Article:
Orishas is taking the world by storm,
250 concerts at a time

Roldan’s voice sounds weary as he tries to speak over significant background noise from his home in Paris. His answers come usually in monosyllabic words, and if he were sitting across from me and not several thousand miles away, it’s safe to assume that his eyes would be pretty damn bloodshot. For Roldan, this is just part of the job description of being a part of the Cuban sensation Orishas.

Since their debut release, A Lo Cubano in 2000, Orishas has been on a whirlwind schedule promoting the album and converting the globe into fans of their positive, Latin-tinged hip-hop. Judging by the sound of Roldan’s voice as he continues to answer an onslaught of iquestions, the effort has taken its toll.

"We have been touring for two and a half years, with a couple of rest periods in between," Roldan explains. "During that time we have played more than 250 concerts. This is a number that reflects only concerts in support of A Lo Cubano. We’ve already done about 30 concerts for our new album, Emigrante, which was only released about a month ago."

In the same vein as their first album, Emigrante finds the group singing and rapping upbeat melodies while also adding their Latin roots into the mix. For those who weren’t paying attention, let’s recap the geography of the band. Orishas is a Cuban hip-hop trio currently based in France, named after African Santeria deities, with members living in different parts of Europe, catering to tens of thousands in concerts from Roskilde, Poland to Los Angeles, California. Such a globe-trotting existence accurately echoes the central theme behind their sophomore release.

"Emigrante is dedicated to all immigrants all over the world," Roldan says. "Everyone has a common theme. We sing about problems and lack of rights for all of the different people. Though we write some songs with political slants on them, we don’t want to specify ourselves as a political band. We sing about common themes that people can relate to, and we write cultural commentary about things that are happening globally."

As much as the group sees everyone has in common with one another, cultural differences have also been frustrating for Orishas when they perform in various countries. Besides the idiosyncrasies that differentiate countries, Orishas finds that actually becoming a part of a region’s popular culture is both crucial to a band’s success and frustrating.

"We don’t feel like we are a part of the culture in the United States," Roldan explains candidly. "Whatever is being played on the radio and television 24-7 is basically what the public is going to go out and buy. We’re not a part of that and so we’re not able to establish ourselves in the U.S.. That’s the same way it is here in Paris too."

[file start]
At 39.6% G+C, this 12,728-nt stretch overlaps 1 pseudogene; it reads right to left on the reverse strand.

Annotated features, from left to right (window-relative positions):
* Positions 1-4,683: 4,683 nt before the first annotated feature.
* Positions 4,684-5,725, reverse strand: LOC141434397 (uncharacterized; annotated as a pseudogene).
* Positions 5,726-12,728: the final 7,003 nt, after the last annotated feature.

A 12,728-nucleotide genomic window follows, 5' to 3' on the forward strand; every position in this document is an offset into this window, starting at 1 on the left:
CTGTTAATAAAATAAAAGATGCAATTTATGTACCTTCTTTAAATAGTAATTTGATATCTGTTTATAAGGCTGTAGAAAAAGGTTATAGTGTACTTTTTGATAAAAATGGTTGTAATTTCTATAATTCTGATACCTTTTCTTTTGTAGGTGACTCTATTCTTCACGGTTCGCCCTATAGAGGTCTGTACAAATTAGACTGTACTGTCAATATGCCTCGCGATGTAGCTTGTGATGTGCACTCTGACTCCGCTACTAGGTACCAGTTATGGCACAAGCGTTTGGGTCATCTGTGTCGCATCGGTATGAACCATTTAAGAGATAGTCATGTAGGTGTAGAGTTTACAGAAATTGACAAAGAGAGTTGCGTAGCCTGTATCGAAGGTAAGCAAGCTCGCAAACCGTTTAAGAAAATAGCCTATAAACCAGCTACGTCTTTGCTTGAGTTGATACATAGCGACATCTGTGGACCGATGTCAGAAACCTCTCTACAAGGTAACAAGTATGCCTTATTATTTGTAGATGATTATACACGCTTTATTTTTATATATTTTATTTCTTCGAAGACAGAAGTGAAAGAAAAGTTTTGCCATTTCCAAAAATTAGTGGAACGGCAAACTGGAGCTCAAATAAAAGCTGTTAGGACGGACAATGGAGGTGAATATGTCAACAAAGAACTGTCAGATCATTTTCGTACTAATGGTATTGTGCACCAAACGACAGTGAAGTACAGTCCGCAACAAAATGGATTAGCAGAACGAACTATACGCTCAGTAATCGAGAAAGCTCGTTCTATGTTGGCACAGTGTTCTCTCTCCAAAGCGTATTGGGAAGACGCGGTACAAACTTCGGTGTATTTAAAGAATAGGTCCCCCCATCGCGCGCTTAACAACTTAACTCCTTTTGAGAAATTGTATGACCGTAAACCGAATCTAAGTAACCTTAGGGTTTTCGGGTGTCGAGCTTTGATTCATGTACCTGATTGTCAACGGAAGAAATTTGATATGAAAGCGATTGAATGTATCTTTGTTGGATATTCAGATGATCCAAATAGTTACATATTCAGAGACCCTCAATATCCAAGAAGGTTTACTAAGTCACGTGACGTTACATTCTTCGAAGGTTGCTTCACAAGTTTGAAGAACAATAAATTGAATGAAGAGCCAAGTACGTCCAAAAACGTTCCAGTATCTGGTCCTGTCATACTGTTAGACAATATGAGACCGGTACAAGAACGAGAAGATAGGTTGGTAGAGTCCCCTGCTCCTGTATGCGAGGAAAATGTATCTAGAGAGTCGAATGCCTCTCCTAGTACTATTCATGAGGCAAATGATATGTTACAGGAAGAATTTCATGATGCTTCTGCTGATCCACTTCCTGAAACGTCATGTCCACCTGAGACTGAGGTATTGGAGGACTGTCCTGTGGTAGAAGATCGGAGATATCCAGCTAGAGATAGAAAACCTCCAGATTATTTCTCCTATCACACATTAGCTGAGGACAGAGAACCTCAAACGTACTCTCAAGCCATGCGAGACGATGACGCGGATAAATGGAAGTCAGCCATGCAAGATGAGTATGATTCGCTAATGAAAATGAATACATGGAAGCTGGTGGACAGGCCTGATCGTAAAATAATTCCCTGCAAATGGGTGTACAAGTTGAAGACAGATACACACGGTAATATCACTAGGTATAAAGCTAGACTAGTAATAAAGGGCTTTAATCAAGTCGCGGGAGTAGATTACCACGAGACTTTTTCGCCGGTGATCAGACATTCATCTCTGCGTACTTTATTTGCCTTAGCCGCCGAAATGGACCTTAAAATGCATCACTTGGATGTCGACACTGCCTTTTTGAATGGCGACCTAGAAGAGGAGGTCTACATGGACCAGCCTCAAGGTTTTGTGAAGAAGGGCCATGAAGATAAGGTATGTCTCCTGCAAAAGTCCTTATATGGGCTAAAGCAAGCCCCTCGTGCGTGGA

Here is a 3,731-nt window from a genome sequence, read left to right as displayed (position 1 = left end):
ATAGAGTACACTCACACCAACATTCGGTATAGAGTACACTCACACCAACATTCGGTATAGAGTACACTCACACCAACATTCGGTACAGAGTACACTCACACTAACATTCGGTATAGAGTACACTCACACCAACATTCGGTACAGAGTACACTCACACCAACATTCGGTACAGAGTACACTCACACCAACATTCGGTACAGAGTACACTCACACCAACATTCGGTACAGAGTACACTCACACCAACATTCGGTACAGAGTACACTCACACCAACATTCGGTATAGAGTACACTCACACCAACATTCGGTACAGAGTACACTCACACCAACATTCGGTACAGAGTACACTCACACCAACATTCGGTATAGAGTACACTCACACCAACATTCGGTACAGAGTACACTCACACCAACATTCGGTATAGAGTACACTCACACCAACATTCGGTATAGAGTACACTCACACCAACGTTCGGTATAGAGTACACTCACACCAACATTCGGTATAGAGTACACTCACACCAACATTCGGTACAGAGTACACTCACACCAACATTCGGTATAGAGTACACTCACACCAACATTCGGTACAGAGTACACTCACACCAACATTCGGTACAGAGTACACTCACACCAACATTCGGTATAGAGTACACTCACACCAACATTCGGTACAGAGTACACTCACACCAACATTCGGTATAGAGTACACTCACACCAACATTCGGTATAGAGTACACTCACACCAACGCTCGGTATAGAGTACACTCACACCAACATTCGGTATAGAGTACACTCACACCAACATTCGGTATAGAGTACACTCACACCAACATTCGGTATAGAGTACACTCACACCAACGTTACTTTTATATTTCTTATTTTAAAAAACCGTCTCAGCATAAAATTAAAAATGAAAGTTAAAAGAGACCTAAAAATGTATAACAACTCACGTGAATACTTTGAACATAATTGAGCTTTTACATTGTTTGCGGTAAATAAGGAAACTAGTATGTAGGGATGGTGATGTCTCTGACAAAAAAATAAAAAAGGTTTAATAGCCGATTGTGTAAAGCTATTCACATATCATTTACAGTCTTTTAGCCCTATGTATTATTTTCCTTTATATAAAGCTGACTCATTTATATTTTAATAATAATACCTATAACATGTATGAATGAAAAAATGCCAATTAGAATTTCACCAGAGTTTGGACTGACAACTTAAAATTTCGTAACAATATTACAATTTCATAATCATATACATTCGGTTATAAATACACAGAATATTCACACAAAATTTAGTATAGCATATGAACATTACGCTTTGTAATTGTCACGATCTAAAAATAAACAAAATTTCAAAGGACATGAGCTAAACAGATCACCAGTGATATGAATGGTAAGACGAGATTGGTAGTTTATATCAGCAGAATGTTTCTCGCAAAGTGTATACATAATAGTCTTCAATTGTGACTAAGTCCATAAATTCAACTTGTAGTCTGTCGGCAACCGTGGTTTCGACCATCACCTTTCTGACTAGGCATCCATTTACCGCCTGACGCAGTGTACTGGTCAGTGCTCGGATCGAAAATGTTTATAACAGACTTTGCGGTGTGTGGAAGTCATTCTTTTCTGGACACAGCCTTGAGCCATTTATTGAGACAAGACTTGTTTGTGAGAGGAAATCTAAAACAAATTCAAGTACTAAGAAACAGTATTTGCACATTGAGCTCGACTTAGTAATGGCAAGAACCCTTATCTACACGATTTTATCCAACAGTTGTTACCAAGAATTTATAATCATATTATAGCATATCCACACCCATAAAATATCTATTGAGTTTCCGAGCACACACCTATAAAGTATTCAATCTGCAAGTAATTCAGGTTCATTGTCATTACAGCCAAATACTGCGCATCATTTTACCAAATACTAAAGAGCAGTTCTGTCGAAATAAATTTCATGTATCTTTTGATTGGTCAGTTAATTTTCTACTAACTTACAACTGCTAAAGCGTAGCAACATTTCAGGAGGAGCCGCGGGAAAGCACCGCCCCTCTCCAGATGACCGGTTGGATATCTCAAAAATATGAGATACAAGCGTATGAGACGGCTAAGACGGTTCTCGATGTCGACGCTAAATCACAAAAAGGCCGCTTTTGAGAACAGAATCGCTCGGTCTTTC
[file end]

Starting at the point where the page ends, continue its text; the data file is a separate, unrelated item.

While Orishas admits that Emigrante may not be exactly flying off the shelves stateside, its sales in the rest of the world have been pretty noteworthy. Currently, the album has hit gold status, and with another vigorous touring schedule around the bend sales are only expected to increase. And even if they’re a little tired after all of their work, a few interviews here and there can only help.

"We are planning on doing an extensive tour soon," Roldan says with a stifled yawn. "Mainly because the radio isn’t being very responsive to this album, so we’re bring it to people to get Emigrante out there."

While the constant performing has become almost second nature to the band, playing for an audience has never become an easy thing for the group. While Roldan doesn’t get nervous on stage, he is always conscious about pleasing his audience.

"When I’m performing, I’m very happy because I know I have 10,000 loyal followers. This time it’s a bit weird to me in relation to our music. There’s a contradiction between the concert and communication after the concert with many of our foreign audiences. During shows, there’s this great communication and response. Afterwards, we never hear anything else. There’s no connection, so we’re not getting much feedback and can’t get a feel for how we are being received."

10,000 is a pretty generous guess on the typical Orishas concert attendance. Sharing festival stages with widely ranging artists from Iggy Pop to Marcus Miller to headlining even bigger shows in areas such as their home in Cuba, Orishas is helping to spread their own take on hip-hop worldwide.

Besides the obvious Latin sound, a major factor that separates Orishas from other hip-hop mainstays that becomes apparent during their live show is their abhorrence for traditional hip-hop stereotypes.

"As far as our show and music go, we completely stray away the regular hip-hop culture," Roldan confirms. "I’m not interested in the hip-hop culture that currently exists. There are enough problems in the world. I’ve always been more interested in traditional classical music. In all honesty, I did not discover hip-hop. Hip-hop discovered me. I was called for this project, which became Orishas, and fell in love with the music. I don’t want to go to a concert where women are being called bitches, and everything you do in U.S. hip-hop shows. I’d rather do something else."

In the mid ‘90s, a huge reemergence of Cuban music infiltrated the U.S. market, largely due to the overwhelming crossover success of the Buena Vista Social Club. It’s clear that Orishas is helping to make Cuban-influenced music more than a trend in the United States.

"It’s quite understandable that the group has been compared to Buena Vista, though they are more old school," Roldan says. He pauses for a moment, searching for the simplest explanation possible. " Orishas is Cuba for a newer generation."